My feedback was ongoing (offered throughout the shift versus only at the end). 3.5 ± 1.8 3.9 ± 1.4 0.023
 My feedback was consistent (similar in content to other feedback I’ve received in similar situations). 3.8 ± 1.4 3.9 ± 1.1 0.367
My feedback addressed my progress towards the goal of residency graduation (helped evaluate my devel- opment towards independent practice). 4.0 ± 1.3 4.1 ± 1.0 0.446
Composite score 26.6 ± 7.7 28.2 ± 6.2 0.041

Values are presented as estimate mean±standard deviation.

a) Answer options were 0, 1, 2, 3, 4, or ≥5.

b) Answer options were <1, 1–3, 3–5, 5–7, or >7 minutes.

c) Composite score calculated from the below seven variables.

Table 3.
Linear mixed model for faculty data comparing feedback received before and after feedback tool implementation
Question Preintervention (n = 94) Postintervention (n = 64) P-value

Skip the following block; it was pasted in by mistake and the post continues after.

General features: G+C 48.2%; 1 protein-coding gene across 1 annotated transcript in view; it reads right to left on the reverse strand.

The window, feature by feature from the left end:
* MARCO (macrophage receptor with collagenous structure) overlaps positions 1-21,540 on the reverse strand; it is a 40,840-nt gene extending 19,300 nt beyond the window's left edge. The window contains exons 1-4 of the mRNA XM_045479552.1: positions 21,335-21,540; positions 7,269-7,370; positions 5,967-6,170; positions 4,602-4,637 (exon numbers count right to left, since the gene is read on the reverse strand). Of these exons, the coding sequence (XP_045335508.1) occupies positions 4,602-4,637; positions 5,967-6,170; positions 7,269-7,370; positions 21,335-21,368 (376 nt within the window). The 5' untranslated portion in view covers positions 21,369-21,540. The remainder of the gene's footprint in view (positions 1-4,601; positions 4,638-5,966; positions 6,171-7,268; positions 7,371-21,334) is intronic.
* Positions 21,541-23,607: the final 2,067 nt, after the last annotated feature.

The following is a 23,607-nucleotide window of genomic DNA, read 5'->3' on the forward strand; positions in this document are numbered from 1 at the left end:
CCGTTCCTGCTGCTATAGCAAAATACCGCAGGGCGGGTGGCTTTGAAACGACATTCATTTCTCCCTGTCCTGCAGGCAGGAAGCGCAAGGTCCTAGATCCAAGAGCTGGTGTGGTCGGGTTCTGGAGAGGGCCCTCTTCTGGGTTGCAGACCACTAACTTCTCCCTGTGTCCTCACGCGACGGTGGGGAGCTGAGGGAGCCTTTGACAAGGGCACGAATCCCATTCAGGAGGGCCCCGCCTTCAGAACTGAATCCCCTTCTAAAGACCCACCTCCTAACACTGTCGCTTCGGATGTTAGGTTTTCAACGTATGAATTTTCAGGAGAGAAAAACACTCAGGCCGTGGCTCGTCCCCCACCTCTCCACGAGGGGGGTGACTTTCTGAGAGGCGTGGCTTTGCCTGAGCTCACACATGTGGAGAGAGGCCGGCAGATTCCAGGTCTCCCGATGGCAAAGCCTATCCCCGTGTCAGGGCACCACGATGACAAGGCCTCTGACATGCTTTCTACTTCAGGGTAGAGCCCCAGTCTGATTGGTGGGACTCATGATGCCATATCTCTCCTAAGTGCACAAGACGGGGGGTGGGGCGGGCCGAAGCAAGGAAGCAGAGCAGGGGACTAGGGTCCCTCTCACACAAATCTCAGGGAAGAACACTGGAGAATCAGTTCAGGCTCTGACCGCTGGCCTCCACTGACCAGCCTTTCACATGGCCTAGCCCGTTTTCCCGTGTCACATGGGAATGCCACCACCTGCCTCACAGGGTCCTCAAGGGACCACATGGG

On how many distinct instances did you give feedback to this resident about their performance today?a) 3.6 ± 1.8 3.4 ± 1.6 0.405
Approximately how much time did you spend providing feedback?b) 3.0 ± 1.4 2.9 ± 1.2 0.833
Feedback quality evaluationc)
 The feedback I gave was tangible (identified specific, positive or negative behaviors). 4.0 ± 1.0 3.8 ± 0.8 0.097
 The feedback I gave was goal-referenced (suggested a goal, addressed progress towards a goal). 3.6 ± 1.3 3.8 ± 1.1 0.071
 The feedback I gave was actionable (suggested something I can work to correct or should do more of). 3.7 ± 1.2 3.8 ± 1.0 0.451
 The feedback I gave was personalized (tailored to my performance). 3.9 ± 1.0 3.9 ± 0.9 0.828
 The feedback I gave was timely (offered in close proximity to the actions it addressed). 3.8 ± 1.2 3.8 ± 1.0 0.915
 The feedback I gave was ongoing (offered throughout the shift versus only at the end). 3.3 ± 1.5 3.8 ± 1.4 0.002
 The feedback I gave was consistent (similar in content to other feedback I’ve given in similar situations). 4.0 ± 1.0 3.9 ± 1.1 0.122
The feedback I gave addressed their progress towards the goal of residency graduation (helped evaluate development towards independent practice) 3.9 ± 1.1 4.0 ± 1.0 0.465
Composite score 26.2 ± 6 26.9 ± 5.8 0.259

Values are presented as estimate mean±standard deviation.

a) Answer options were 0, 1, 2, 3, 4, or ≥5.

b) Answer options were <1, 1–3, 3–5, 5–7, or >7 minutes.

c) Composite score calculated from the below seven variables.